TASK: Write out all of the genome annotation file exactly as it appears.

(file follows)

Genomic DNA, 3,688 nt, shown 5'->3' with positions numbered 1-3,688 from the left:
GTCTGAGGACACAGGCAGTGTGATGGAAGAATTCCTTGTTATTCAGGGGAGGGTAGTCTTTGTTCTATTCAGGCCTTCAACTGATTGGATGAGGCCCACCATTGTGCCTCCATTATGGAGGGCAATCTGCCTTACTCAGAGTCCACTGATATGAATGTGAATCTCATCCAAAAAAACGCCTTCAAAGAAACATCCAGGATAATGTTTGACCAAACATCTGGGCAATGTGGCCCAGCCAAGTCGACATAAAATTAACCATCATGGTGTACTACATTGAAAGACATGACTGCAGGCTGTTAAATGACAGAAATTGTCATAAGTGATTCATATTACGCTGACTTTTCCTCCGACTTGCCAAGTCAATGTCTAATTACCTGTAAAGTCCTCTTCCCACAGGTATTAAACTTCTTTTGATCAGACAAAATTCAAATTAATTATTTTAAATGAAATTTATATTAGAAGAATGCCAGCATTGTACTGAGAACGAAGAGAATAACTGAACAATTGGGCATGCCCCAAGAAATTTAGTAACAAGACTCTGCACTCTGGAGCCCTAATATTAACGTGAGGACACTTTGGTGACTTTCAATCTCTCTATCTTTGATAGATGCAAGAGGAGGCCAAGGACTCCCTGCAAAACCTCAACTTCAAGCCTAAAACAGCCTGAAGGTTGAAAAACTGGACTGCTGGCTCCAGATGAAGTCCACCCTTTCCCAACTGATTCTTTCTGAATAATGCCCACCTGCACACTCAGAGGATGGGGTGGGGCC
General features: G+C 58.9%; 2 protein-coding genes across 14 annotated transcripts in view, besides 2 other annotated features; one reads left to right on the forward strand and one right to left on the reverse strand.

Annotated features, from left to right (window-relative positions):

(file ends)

Genomic DNA, 3,688 nt, shown 5'->3' with positions numbered 1-3,688 from the left:
GTCTGAGGACACAGGCAGTGTGATGGAAGAATTCCTTGTTATTCAGGGGAGGGTAGTCTTTGTTCTATTCAGGCCTTCAACTGATTGGATGAGGCCCACCATTGTGCCTCCATTATGGAGGGCAATCTGCCTTACTCAGAGTCCACTGATATGAATGTGAATCTCATCCAAAAAAACGCCTTCAAAGAAACATCCAGGATAATGTTTGACCAAACATCTGGGCAATGTGGCCCAGCCAAGTCGACATAAAATTAACCATCATGGTGTACTACATTGAAAGACATGACTGCAGGCTGTTAAATGACAGAAATTGTCATAAGTGATTCATATTACGCTGACTTTTCCTCCGACTTGCCAAGTCAATGTCTAATTACCTGTAAAGTCCTCTTCCCACAGGTATTAAACTTCTTTTGATCAGACAAAATTCAAATTAATTATTTTAAATGAAATTTATATTAGAAGAATGCCAGCATTGTACTGAGAACGAAGAGAATAACTGAACAATTGGGCATGCCCCAAGAAATTTAGTAACAAGACTCTGCACTCTGGAGCCCTAATATTAACGTGAGGACACTTTGGTGACTTTCAATCTCTCTATCTTTGATAGATGCAAGAGGAGGCCAAGGACTCCCTGCAAAACCTCAACTTCAAGCCTAAAACAGCCTGAAGGTTGAAAAACTGGACTGCTGGCTCCAGATGAAGTCCACCCTTTCCCAACTGATTCTTTCTGAATAATGCCCACCTGCACACTCAGAGGATGGGGTGGGGCC
General features: G+C 58.9%; 2 protein-coding genes across 14 annotated transcripts in view, besides 2 other annotated features; one reads left to right on the forward strand and one right to left on the reverse strand.

Annotated features, from left to right (window-relative positions):